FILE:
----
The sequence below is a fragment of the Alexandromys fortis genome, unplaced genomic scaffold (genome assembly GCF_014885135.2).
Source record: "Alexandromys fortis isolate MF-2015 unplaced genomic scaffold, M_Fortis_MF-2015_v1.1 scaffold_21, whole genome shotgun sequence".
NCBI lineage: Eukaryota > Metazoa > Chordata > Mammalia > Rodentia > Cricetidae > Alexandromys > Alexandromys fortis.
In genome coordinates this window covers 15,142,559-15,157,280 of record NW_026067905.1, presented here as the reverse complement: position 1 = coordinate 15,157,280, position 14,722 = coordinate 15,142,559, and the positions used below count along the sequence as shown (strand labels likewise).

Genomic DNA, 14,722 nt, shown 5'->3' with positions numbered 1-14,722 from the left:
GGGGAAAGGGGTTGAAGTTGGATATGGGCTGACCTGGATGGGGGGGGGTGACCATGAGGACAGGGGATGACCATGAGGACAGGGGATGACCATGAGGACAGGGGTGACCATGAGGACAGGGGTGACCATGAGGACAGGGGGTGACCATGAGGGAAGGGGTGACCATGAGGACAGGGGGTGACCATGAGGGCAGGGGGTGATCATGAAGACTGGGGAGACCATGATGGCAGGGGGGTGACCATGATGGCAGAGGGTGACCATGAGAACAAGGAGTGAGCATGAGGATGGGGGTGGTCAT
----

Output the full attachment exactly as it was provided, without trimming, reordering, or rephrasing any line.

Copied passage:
The sequence below is a fragment of the Alexandromys fortis genome, unplaced genomic scaffold (genome assembly GCF_014885135.2).
Source record: "Alexandromys fortis isolate MF-2015 unplaced genomic scaffold, M_Fortis_MF-2015_v1.1 scaffold_21, whole genome shotgun sequence".
NCBI lineage: Eukaryota > Metazoa > Chordata > Mammalia > Rodentia > Cricetidae > Alexandromys > Alexandromys fortis.
In genome coordinates this window covers 15,142,559-15,157,280 of record NW_026067905.1, presented here as the reverse complement: position 1 = coordinate 15,157,280, position 14,722 = coordinate 15,142,559, and the positions used below count along the sequence as shown (strand labels likewise).

Genomic DNA, 14,722 nt, shown 5'->3' with positions numbered 1-14,722 from the left:
GGGGAAAGGGGTTGAAGTTGGATATGGGCTGACCTGGATGGGGGGGGGTGACCATGAGGACAGGGGATGACCATGAGGACAGGGGATGACCATGAGGACAGGGGTGACCATGAGGACAGGGGTGACCATGAGGACAGGGGGTGACCATGAGGGAAGGGGTGACCATGAGGACAGGGGGTGACCATGAGGGCAGGGGGTGATCATGAAGACTGGGGAGACCATGATGGCAGGGGGGTGACCATGATGGCAGAGGGTGACCATGAGAACAAGGAGTGAGCATGAGGATGGGGGTGGTCAT